If you can’t lay your hands on a bottle of the Osocalis Alambic brandy called for in this drink, just use the finest aged brandy you have on hand.  If you don’t have the Qi White Tea liqueur, though, you just can’t make this one properly.  Sorry!
45 ml (1.5 oz) Osocalis Alambic brandy
22.5 ml (.75 oz)  Qi White Tea liqueur
22.5 ml (.75 oz)  fresh lemon juice
Shake over ice and strain into a chilled cocktail glass.

Sommelier’s Sidecar
Adapted from a recipe by Duggan McDonnell, Cantina, San Francisco, circa 2008.
Chances are that you won’t be able to find the single-barrel riesling brandy called for in this recipe since it was made specifically for Duggan McDonnell’s bar, Cantina, at the St. George Spirits distillery in Alameda.  Just substitute the very best brandy you can lay your hand on-this is a fabulous drink.
45 ml (1.5 oz) single-barrel riesling brandy
22.5 ml (.75 oz)  sauternes
15 ml (.5 oz) Cointreau
15 ml (.5 oz) Meyer lemon juice
1 dash simple syrup
2 dashes orange bitters
1 grapefruit twist, for garnish
Shake over ice and strain into a chilled cocktail glass.  Add the garnish.

Posted in gaz's Cocktail Book |


Friday, December 30th, 2011

The Sazerac, which dates back to the 1850s, was originally made with a cognac base, but when France suffered the phylloxera epidemic that decimated her vineyards in the late nineteenth century, Americans started using straight rye whiskey instead.  After all, if there are no grapes, there’ll be no wine, and without wine, you can’t make cognac.
15 ml (.5 oz) absinthe
60 ml (2 oz) straight rye whiskey
15 ml (.5 oz) simple syrup
3 dashes Peychaud’s bitters
1 lemon twist, for garnish
Rinse a chilled old-fashioned glass with the absinthe, add crushed ice and set it aside.  Stir the remaining ingredients over ice and set it aside.  Discard the ice and any excess absinthe from the prepared glass, and strain the drink into the glass.  Add the garnish.bitters”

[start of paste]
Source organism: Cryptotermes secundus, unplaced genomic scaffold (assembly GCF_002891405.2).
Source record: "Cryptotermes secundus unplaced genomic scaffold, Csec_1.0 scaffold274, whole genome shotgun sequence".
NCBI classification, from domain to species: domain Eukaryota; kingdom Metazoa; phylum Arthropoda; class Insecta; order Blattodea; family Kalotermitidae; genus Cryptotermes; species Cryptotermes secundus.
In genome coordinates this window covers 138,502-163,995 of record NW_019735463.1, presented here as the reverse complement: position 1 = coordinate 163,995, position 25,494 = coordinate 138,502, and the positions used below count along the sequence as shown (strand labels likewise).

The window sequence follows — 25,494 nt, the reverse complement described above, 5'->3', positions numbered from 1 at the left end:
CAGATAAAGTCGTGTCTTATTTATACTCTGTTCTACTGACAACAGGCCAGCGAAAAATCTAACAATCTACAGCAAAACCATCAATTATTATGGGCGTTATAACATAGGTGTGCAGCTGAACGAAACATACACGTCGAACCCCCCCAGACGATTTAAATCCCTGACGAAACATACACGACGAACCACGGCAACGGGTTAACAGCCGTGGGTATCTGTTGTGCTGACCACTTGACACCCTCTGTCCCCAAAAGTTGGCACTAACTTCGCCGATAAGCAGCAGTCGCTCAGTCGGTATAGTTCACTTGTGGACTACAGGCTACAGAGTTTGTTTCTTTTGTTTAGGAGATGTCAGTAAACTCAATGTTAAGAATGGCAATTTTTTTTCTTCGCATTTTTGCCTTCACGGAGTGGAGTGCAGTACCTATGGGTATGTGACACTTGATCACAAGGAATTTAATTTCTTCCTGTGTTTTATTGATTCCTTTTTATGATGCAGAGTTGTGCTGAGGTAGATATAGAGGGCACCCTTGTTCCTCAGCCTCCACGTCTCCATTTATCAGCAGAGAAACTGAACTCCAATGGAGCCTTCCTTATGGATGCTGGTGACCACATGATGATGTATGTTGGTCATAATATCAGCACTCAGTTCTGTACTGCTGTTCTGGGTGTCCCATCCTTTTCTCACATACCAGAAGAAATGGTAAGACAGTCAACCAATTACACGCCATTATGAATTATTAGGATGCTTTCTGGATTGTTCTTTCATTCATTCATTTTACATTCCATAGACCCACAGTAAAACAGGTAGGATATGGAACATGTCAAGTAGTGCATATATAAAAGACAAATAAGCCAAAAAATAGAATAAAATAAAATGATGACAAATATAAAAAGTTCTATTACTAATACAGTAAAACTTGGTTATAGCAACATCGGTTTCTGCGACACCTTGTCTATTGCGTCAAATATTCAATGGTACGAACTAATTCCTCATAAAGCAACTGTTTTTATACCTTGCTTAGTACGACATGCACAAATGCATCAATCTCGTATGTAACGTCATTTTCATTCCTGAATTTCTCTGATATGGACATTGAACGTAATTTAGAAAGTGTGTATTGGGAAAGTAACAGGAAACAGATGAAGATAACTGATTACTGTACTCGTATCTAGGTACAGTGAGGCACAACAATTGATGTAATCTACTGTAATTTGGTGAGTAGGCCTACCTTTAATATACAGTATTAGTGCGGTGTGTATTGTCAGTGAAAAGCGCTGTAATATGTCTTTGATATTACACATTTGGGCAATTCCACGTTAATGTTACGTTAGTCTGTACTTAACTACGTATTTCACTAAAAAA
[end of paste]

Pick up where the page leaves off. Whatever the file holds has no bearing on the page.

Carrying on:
Sazerac Variations

Creole Sazerac
Adaopted from a recipe by Tim Etherington Judge, India.
“This drink came to life after a particularly invigorating conversation with a French guest where we discussed the influence of French drinks across the world. This drink showcases 3 generations of French influence, from the Chartreuse mountains near Grenoble to the French Antilles of Martinique ending up in the style of the favourite cocktail of the famous Creole town, New Orleans.” Tim Etherington Judge.
Green Chartreuse rinse
50 ml (1 2/3 oz) Rhum Clement VSOP
10 ml (1/3 oz) Rhum Clement Creole Shrubb
3 dashes of Peychaud’s bitters
1 barspoon of 50/50 sugar syrup
Fill a small old fashioned glass with ice and a rinse of Chartreuse Green. In a mixing glass filled with ice place the Rhum, Creole Shrubb, Peychaud’s bitters and sugar syrup; stir until cold.  Discard the ice from the first glass leaving a hint of the Chartreuse behind and strain in the rhum mixture. Spritz an orange peel across the top of the drink to emphasize the orange notes of the drink and discard.

Highland Sazerac
Adapted from a recipe by Don Lee, PDT, New York
Yellow Chartreuse, for rinsing the glass
45 ml (1.5 oz) Hennessy cognac
15 ml (.5 oz) Glenmorangie 10-year-old single malt scotch
7.5 ml (.25 oz) simple syrup
2 dashes Peychaud’s bitters
1 dash Angostura bitters
1 lemon twist, for garnish
Stir over ice and strain into a chilled, yellow Chartreuse-rinsed , ice-filled old-fashioned glass. Add the garnish.

La Tour Eiffel
San Francisco Chronicle, 2007.  by gaz regan.
I was recently press-ganged into joining a bunch of bartenders in the Cognac region of France on a trip to tour 10 Cognac houses in 96 hours. If you figure that around four hours a day were given over to feeding our weary bodies, and we managed to get an average of, oh, say, five hours sleep a night, we were left with six hours per distillery, including travel time. There was barely time left for drinking, but we managed to elbow up to the zinc bar quite frequently all the same.

We visited the “Big Four” Cognac houses, like Martell, Hennessy and Courvoisier, as well as a number of smaller producers, where we met some of the quirkier characters in the Cognac business.

Benedict Hardy, the charming and savvy head of the Hardy Cognac house, and seemingly one of the very few women higher than bottling-plant level in the Cognac business, helped me brush up on my French over a sumptuous dinner followed by a few tots of her company’s finest Cognac. During dinner the conversation turned to the first “Star Wars” movie. I seized the opportunity to increase my French vocabulary, and now, when bidding my French friends au revoir I leave them with, “Que la force soit avec vous.” They’re always mightily impressed.

At the house of Cognac Frapin I met a remarkable man by the name of Max Cointreau. He’s now the patriarch of the Frapin household and a descendant of the people who created Cointreau in the mid-1870s. It’s one of my very favorite liqueurs. And Max Cointreau is a delight.
I didn’t hear any earth-shattering secrets about Cointreau from Max, save the fact that it was originally deemed a “triple sec” because the third recipe used during the development phase of this fine, dry, peppery orange-flavored liqueur, was the one that is still used today. I was also amused to hear that Max’s father used to tell his Scottish mother that English was merely French, pronounced badly.